Monday, May 21, 2018

Mini Review: Rebels: City of Indra by Kendall Jenner, Kylie Jenner, & Maya Sloan

Title: Rebels: City of Indra
Series: The Story of Lex and Livia #1
Authors: Kendall Jenner, Kylie Jenner, & Maya Sloan
Format: Hardcover, 352 pages
Pub. Date: June 3rd 2014
Source: Goodreads First Reads/Publisher

Book Description:

Kendall and Kylie Jenner, stars on the hit reality show Keeping Up with the Kardashians, present their debut novel—a thrilling dystopian story about two super-powered girls who embark on a journey together, not knowing they’re twins.

Two girls, two worlds apart.

Lex lives down below, close to rock bottom. She grew up in the orphanage, alone, and now is training to be a Special Op so she can finally destroy the rebels with her own hands. She needs no one.

Livia lives miles above everything on a floating island in the city of Indra. She is training too, but for a life that she doesn’t want. She wants to be free, to finally leave her floating island, and to run with her beloved horse until she can’t run any longer.

And then there’s Kane—Lex’s only friend, whom she would walk through fire for. And when she finds that Kane is in danger, she doesn’t hesitate to leave her post and blast her way to the top of Indra to save him. She just needs to get one stubborn, unexpectedly clever airgirl to tell her where he is first.

In this fast-paced, dystopian thriller, Lex and Livia reluctantly team up to save Kane after discovering that they share a mysterious identical mark—not realizing that their biggest danger is in each other.



I want to start this off by saying I have no grudges, or opinions, about the Jenner/Kardashian clan. I didn't go into this to poke fun at the Jenner sisters for writing a book. I went into it because it sounded like something that I would enjoy. For reasons (almost) completely unrelated to the cache of the authors, I didn't care much for this book.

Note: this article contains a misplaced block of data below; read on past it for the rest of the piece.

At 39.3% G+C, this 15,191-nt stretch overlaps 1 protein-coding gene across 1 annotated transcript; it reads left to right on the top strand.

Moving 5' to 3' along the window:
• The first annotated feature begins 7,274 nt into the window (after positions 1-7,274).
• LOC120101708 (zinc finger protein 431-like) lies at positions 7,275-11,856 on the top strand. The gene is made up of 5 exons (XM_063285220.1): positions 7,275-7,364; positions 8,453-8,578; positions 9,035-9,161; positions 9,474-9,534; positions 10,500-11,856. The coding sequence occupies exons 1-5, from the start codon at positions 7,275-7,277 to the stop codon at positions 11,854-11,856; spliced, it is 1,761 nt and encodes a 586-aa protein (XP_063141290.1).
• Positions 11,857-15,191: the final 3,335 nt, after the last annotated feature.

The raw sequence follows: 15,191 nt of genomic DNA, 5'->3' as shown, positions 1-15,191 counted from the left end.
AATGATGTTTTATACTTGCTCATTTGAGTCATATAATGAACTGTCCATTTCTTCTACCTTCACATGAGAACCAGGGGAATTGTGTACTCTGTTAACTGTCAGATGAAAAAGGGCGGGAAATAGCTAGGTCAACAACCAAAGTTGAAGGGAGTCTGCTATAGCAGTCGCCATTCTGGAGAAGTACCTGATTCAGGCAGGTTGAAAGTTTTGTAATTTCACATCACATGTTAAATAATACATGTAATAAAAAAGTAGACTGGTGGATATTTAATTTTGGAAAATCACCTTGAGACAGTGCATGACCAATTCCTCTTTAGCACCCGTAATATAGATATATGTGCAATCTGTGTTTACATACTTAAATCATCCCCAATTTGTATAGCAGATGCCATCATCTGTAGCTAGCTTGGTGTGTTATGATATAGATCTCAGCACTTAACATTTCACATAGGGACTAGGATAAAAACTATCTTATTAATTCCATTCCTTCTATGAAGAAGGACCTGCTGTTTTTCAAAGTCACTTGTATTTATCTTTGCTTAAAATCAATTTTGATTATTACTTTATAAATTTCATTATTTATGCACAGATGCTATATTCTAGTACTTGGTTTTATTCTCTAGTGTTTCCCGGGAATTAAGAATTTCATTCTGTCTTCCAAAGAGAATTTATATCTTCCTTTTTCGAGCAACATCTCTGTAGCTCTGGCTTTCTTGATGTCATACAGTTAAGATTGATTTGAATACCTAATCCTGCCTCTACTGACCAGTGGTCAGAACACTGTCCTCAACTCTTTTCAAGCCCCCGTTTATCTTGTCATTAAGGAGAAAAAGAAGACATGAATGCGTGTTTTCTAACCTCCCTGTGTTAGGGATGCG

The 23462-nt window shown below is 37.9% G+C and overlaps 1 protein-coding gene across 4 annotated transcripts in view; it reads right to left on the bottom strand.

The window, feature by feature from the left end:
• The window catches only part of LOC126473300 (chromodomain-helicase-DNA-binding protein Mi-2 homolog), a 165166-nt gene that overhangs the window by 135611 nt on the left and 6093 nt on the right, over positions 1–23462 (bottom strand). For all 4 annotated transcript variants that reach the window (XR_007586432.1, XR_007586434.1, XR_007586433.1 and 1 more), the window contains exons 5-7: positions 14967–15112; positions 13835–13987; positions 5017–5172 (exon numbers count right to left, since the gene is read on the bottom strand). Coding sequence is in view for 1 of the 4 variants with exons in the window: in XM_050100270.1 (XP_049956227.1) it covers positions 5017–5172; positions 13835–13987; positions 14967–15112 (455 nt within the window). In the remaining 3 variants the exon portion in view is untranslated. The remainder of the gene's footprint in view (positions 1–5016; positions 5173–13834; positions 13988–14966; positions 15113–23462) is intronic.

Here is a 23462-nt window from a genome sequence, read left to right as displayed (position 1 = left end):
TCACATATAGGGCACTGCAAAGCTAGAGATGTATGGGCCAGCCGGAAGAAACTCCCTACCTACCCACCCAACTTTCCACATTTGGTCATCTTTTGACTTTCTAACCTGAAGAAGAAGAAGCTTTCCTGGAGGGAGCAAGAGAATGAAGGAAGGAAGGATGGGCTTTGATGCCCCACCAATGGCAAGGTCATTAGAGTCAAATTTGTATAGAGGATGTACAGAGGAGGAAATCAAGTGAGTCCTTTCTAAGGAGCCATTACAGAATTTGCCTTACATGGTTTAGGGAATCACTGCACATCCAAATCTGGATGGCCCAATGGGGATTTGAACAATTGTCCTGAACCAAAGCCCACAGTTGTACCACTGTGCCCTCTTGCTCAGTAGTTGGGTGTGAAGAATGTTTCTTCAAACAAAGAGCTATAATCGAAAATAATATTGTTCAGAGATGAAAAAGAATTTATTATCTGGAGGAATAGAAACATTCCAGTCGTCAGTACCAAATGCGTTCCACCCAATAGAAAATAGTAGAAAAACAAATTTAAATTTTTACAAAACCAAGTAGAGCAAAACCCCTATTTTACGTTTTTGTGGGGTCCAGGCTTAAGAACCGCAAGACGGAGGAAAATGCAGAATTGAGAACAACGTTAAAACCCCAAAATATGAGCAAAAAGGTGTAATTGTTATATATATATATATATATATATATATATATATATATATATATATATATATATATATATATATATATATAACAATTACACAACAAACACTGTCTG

It felt forced. There are elements of so many other science fiction/dystopian tropes here, that it all becomes muddled and confusing. Mysterious underground civilization? Check. Weirdly affluent above ground kingdom? Check. Plastic surgery being almost required of the upper crust? Check. Orphanage? Check. Love triangle? Ugh.

That said, I thought the world building was okay. It was a bit overwhelming and overdone, but painted a pretty good visual picture.

I didn't care for either of the main characters. They seemed to be made from cardboard. They're boring, they're flat. They don't seem too developed or interesting, even. Because of that, I didn't care about the plot. I wasn't invested in the characters, so what happened to them was sort of a moot point.

I do think it's a little funny though (this is the one point where the authors mattered to me) that one of the lead girls poo-poos plastic surgery/body modifications because she doesn't need it to be herself. From a Jenner. I'm just saying, compare the author photo on the back of this book to their current faces.

I can see maybe where young teens would maybe like this, but if you've read good sci-fi or dystopia before, I feel like you're going to have some problems with this. Enter at your own risk.

I received a copy of this book from the Goodreads First Reads program in exchange for my honest review. Thank you.


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